Hardware components of the onboard MPS of the unified strike fighter F-35

Published on May 27, 2019

Hardware components of the onboard MPS of the unified strike fighter F-35

    The priorities of modern military aviation are focused on high-quality situational awareness, so the modern fighter is a flying swarm of high-tech sensors. Information from these sensors is collected, processed and presented to the user by an on-board microprocessor system (MPS). Yesterday, HPEC hybrids (including CPU, GPU and FPGA) were used for its implementation. Today, for its implementation, single-chip SoC systems are used, which, in addition to assembling all the components on one chipset, also organize an intra-chip network (NoC) as an alternative to the traditional data transmission backbone. Tomorrow, when SoC systems become even more mature, the arrival of polymorphic nanoelectronics is expected, which will give a significant increase in productivity and reduce the rate of obsolescence.



    Introduction


    Whereas in the era of 4th generation fighters, the indicators of combat superiority were high speed and economical energy consumption, then in the era of 5th generation fighters combat superiority is measured, first of all, by the quality of situational awareness. [6] Therefore, a modern fighter is a flying swarm of all kinds of high-tech sensors, providing a total of "360-degree situational awareness." [5] The collection of information from these sensors, its processing and presentation, digestible for the pilot, require tremendous computing power.


    All these calculations must be done on board, since the total intensity of the input data stream from the entire swarm of sensors (video cameras, radars, ultraviolet and infrared sensors, lidar, sonar, etc.) exceeds the bandwidth of external high-speed communication channels by at least 1000 times. [2] On-board signal processing is also attractive because it allows the pilot to receive relevant information in real time.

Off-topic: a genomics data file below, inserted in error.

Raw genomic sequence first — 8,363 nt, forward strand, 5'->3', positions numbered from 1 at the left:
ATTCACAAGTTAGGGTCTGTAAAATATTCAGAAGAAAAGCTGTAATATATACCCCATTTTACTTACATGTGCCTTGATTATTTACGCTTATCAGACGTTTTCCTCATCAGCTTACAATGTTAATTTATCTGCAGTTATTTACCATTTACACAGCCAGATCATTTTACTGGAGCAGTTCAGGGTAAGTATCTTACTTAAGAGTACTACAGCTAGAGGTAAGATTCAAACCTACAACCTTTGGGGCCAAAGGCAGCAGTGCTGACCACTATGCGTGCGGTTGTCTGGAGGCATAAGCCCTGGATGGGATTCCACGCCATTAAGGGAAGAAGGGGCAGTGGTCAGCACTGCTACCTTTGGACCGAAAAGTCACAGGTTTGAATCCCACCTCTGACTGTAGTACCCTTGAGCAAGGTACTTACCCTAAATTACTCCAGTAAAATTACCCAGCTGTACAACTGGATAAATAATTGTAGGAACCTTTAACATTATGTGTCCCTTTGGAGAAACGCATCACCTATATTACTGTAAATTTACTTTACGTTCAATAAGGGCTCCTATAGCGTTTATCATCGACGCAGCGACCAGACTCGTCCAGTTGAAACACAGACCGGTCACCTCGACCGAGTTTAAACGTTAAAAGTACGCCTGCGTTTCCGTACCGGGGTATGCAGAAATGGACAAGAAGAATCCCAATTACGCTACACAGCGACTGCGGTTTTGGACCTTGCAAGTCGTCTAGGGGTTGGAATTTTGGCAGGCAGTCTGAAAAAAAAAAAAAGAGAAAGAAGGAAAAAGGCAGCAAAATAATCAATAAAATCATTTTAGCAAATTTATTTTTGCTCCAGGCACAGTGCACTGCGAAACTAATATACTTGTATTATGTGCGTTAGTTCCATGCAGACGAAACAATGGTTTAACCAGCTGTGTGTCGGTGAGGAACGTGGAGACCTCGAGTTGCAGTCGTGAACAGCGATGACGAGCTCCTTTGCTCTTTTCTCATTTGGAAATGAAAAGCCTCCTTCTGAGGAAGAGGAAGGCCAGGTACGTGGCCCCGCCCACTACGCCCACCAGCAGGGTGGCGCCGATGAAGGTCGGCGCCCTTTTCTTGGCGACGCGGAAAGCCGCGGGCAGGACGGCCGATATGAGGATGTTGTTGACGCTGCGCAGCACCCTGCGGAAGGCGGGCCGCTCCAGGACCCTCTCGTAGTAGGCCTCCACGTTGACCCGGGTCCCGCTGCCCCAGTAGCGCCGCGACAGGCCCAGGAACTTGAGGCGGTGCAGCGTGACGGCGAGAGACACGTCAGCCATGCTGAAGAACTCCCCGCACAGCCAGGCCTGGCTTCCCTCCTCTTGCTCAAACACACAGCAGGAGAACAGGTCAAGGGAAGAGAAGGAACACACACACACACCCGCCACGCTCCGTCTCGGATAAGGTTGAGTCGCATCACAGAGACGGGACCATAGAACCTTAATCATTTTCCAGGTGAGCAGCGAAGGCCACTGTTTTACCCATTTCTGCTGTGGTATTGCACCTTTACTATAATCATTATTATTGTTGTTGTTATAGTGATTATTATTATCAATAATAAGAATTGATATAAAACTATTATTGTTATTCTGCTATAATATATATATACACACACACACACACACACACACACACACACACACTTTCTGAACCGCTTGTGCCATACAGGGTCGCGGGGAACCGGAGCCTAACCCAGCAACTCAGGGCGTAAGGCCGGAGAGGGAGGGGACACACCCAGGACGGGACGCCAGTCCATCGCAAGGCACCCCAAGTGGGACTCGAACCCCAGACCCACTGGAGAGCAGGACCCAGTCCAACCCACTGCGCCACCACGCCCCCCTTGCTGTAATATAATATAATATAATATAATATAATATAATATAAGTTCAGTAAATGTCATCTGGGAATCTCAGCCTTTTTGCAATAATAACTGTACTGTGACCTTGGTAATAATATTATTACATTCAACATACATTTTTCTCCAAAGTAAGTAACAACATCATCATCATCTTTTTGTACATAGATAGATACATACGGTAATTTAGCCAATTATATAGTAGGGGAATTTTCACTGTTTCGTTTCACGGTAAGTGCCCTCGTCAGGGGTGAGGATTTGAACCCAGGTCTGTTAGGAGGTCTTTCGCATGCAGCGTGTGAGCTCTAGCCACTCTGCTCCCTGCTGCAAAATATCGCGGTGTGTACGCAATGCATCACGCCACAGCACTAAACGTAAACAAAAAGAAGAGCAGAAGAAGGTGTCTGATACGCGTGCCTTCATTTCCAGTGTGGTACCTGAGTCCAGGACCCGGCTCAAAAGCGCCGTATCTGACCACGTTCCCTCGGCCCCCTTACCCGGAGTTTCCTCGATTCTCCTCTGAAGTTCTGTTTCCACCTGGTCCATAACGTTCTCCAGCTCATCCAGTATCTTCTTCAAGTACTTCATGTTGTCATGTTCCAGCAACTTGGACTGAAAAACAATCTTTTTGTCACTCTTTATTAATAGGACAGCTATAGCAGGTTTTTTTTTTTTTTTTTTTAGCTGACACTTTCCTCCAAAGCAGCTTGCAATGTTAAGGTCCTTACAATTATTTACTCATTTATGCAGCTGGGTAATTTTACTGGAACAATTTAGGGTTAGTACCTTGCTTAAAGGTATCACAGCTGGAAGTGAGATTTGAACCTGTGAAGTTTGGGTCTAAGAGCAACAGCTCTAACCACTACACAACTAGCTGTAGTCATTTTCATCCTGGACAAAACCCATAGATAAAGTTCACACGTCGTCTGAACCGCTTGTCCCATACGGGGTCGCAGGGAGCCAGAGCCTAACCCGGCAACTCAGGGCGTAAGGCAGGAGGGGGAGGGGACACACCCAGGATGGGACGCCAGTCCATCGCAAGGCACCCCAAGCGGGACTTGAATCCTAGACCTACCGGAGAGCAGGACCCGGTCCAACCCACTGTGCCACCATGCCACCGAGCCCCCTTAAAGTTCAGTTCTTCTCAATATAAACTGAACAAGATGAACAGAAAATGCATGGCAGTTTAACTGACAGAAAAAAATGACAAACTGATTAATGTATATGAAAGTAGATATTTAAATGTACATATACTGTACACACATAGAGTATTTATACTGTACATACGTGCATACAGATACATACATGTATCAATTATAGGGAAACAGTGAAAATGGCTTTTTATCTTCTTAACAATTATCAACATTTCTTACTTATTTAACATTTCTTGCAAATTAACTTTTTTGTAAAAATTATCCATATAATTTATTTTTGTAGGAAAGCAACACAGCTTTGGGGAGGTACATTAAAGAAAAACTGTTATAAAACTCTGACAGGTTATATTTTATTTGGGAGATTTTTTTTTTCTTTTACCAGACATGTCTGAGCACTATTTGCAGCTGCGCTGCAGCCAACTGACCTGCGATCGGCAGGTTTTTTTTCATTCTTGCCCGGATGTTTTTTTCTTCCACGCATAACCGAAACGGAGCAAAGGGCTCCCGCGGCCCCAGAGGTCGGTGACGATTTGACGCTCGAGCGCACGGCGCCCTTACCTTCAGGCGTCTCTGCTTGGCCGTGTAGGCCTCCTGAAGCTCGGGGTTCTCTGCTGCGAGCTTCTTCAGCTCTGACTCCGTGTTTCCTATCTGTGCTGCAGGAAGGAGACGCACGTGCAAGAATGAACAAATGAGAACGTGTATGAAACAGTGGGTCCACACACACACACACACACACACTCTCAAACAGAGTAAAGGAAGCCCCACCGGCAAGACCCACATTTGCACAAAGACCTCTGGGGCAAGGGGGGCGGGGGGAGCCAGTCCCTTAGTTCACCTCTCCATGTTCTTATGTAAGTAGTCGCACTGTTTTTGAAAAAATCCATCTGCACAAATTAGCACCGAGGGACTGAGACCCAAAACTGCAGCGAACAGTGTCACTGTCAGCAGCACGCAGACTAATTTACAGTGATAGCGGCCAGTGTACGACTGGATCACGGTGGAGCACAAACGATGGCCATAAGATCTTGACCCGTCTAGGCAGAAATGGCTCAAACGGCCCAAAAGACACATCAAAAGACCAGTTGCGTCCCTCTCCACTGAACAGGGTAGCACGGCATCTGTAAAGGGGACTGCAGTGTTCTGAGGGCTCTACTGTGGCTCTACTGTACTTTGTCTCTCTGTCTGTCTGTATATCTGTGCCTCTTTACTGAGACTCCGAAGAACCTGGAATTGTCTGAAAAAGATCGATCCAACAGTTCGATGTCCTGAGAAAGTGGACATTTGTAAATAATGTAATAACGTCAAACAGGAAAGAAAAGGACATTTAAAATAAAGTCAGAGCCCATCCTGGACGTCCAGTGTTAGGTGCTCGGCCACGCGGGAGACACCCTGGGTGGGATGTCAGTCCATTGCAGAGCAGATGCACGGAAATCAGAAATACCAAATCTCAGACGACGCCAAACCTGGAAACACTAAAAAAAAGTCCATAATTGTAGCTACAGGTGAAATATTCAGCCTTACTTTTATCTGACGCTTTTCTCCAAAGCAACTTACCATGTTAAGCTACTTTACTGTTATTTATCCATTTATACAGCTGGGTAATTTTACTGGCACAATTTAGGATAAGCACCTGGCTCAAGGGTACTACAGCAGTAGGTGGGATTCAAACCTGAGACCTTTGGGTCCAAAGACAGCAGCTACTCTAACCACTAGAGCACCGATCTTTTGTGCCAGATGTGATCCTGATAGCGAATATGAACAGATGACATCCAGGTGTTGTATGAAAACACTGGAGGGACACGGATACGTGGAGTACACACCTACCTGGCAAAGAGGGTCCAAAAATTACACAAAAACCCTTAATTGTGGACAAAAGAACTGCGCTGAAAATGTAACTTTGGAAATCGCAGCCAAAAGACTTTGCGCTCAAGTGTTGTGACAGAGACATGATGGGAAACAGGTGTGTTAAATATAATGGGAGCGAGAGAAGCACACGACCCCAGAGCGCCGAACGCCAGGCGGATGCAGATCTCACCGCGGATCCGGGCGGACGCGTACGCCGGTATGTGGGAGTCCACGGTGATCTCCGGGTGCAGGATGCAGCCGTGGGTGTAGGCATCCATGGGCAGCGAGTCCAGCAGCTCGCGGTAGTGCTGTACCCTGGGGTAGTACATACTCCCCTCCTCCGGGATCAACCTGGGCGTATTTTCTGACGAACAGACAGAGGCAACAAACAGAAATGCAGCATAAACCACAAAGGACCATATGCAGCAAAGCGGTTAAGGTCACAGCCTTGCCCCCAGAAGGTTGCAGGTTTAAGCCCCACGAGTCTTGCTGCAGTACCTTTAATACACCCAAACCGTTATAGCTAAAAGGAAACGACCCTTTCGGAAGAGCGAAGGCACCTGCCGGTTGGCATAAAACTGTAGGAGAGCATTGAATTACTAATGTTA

By “digestibility of presentation” it is meant that all information, no matter how heterogeneous, should be synthesized into a single “theatrical picture of hostilities,” [9] the interpretation of which should not turn into a puzzling analytical task (as it was in the old fighter models, where the pilot had to simultaneously monitor a dozen displays).



    High performance integrated system


    The responsibility for this theatrical production, or to put it more formally, the responsibility for solving this complex difficult task lies with the onboard MPS, which, in addition to high performance, should also provide a sufficiently low level of SWaP (size, weight and power consumption), which in itself is an “evergreen problem” ". [8] Today, a popular (but not the most advanced) solution in this regard is the use of three diverse processors located in one package: CPU, GPU and FPGA. The established name for such a hybrid is HPEC (High Performance Integrated System). [2] The key to it, a hybrid, of successful implementation is the thought-out architecture of the MPS, which takes the best characteristics from each processor, and bypasses their weaknesses. The goal of the HPEC architecture is to to achieve the synergy effect - when the performance of the final hybrid system significantly exceeds the total performance of its constituent parts. T.O. Hybrid architecture combines several different types of processors in one package. The idea is that if you use the strengths of each individual component, you can build an advanced HPEC system, which will result in stunning performance, and their baby will be a baby-SWaP. [10] Let us consider in more detail each of the three components of the HPEC architecture. that if you use the strengths of each individual component, you can build an advanced HPEC system, which will result in stunning performance, and their baby will be a baby-SWaP. [10] Let us consider in more detail each of the three components of the HPEC architecture. that if you use the strengths of each individual component, you can build an advanced HPEC system, which will result in stunning performance, and their baby will be a baby-SWaP. [10] Let us consider in more detail each of the three components of the HPEC architecture.


    HPEC Hybrid Example


    Sidebar: A Live Example of an HPEC Hybrid

    В качестве живой иллюстрации HPEC-гибрида можно привести портативную камеру AdLink NEON-1040 x86 (4 мегапикселя, 60 кадров в секунду), предназначенную для жёстких условий эксплуатации. Она оснащена FPGA и GPU, обеспечивающими передовые технологии обработки изображений, а также четырёхядерным CPU (Intel Atom, 1,9 ГГц), благодаря чему алгоритмы обработки могут быть реализованы в виде x86-совместимых программ. Кроме того, камера имеет на борту 32 Гб дискового пространства, где можно хранить видео, программы и архивные данные. [13] Камера AdLink